The cloud may have matured from its previous state of revolution to one of evolution, with 95% of respondents to RightScale’s 2016 State of the Cloud Survey now using some kind of cloud solution, but that doesn’t mean that the sector exactly lacks new and exciting developments in 2016.
In an IT infrastructure landscape now increasingly shaped by data and analytics as well as the cloud, the evidence is that cloud computing is continuing to make the most of a wide range of disruptive opportunities.
Here are just some of the trends to have been observed or predicted for cloud computing this year.
The hybrid cloud comes of age
Hybrid cloud environments – those characterised by a combination of on-premise, private cloud and third-party, public cloud services – have become increasingly the norm in 2016.
According to the aforementioned RightScale survey, a big jump in the proportion of respondents adopting private cloud – 77%, compared to last year’s 63% – has helped to drive up hybrid cloud adoption to 71%. Only 6% of respondents depended solely on private cloud solutions, compared to the 18% using only the public cloud.
The biggest corporations realising the value of the cloud
Cloud migration may have once been seen as something that only start-ups and other small organisations needed to consider – given the greater resources of the largest firms that enabled them to invest in their own on-premise hardware and software – but that is set to change considerably in 2016.
The biggest enterprises – even those in especially change-resistant industries – are coming to realise that by embracing cloud technologies, they can reduce costs and risks while maximising their competitiveness. With overheads becoming increasingly unsustainable otherwise, the cloud is rapidly proving its relevance to every business size and sector.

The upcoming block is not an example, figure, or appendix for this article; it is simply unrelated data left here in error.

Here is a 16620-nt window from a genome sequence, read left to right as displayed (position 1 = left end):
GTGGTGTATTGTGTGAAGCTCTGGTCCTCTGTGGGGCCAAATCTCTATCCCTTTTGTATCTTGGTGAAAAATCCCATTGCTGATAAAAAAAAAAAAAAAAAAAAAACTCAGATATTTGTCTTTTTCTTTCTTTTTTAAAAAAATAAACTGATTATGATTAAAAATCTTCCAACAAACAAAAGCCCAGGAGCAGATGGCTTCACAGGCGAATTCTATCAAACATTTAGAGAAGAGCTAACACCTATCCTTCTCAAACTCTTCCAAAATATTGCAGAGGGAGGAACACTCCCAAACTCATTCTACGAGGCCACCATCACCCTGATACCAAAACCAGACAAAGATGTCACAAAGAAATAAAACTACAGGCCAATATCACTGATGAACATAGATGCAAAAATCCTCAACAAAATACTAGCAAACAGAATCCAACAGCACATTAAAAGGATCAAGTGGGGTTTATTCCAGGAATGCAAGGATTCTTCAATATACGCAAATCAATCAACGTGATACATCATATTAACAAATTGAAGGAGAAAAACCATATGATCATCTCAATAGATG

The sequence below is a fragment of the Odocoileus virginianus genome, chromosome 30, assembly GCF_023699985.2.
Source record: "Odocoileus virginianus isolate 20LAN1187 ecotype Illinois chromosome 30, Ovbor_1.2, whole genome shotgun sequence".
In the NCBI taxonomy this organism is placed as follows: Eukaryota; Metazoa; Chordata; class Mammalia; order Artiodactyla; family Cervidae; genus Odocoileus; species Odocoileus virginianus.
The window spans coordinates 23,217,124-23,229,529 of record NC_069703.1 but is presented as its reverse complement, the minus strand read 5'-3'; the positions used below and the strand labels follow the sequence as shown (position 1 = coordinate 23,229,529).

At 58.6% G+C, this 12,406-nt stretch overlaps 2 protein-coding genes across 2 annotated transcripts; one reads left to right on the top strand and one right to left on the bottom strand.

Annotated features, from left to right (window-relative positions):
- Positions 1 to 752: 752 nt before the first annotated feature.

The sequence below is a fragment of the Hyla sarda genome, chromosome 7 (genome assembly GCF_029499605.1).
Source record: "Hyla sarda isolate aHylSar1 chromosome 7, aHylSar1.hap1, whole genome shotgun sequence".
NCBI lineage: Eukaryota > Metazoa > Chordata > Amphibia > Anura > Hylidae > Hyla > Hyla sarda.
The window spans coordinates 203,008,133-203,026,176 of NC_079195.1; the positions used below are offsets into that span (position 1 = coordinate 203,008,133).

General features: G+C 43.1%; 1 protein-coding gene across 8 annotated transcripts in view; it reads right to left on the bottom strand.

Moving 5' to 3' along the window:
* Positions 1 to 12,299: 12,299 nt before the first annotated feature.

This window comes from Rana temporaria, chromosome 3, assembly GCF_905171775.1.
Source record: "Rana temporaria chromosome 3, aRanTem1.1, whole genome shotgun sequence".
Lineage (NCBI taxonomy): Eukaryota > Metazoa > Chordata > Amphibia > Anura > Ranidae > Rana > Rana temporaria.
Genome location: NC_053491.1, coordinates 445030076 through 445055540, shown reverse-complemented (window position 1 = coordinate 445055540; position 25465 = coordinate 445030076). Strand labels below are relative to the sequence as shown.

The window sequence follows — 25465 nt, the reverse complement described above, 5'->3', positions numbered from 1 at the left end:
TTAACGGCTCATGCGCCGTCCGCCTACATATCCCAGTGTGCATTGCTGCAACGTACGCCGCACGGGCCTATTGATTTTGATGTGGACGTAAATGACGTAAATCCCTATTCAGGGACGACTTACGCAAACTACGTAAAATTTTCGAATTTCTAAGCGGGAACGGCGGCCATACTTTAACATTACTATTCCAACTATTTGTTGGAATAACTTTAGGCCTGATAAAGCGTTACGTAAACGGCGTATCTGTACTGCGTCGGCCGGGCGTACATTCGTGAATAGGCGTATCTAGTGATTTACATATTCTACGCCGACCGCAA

Security no longer the greatest concern…
While all of RightScale’s State of the Cloud Reports since 2013 had seen IT professionals declare security the top challenge in the cloud sector, a hike in the proportion of respondents citing lack of resources/expertise – from 27% to 32% – made it the most commonly expressed concern in the 2016 survey.
Such a trend could probably be seen as a natural consequence of improvements in cloud security and the associated tendency for organisations to increasingly trust the cloud as somewhere to place their workloads, heightening the need for suitably trained IT and development staff to deal with it all.
…But it won’t cease to be an issue anytime soon
Cloud security is still a subject of anxiety to many IT professionals – as a matter of fact, a greater proportion of respondents to the RightScale survey cited it this year (29%) than last year (28%).
Furthermore, as the cloud comes to be adopted by ever-more organisations, meaning the greater prominence of confidential data and apps on remote servers, such security challenges as DDoS attacks are likely to become more of a worry, rather than less, for many of the IT professionals grappling with the cloud in 2016.
By using a trusted cloud migration specialist for your own organisation’s switch to the cloud, you can better ensure that your business negotiates the relentless changes that are continuing to be felt in the cloud computing space. One such company, RedPixie, has written a useful cloud guide for CFOs.
Photograph by ColossusCloud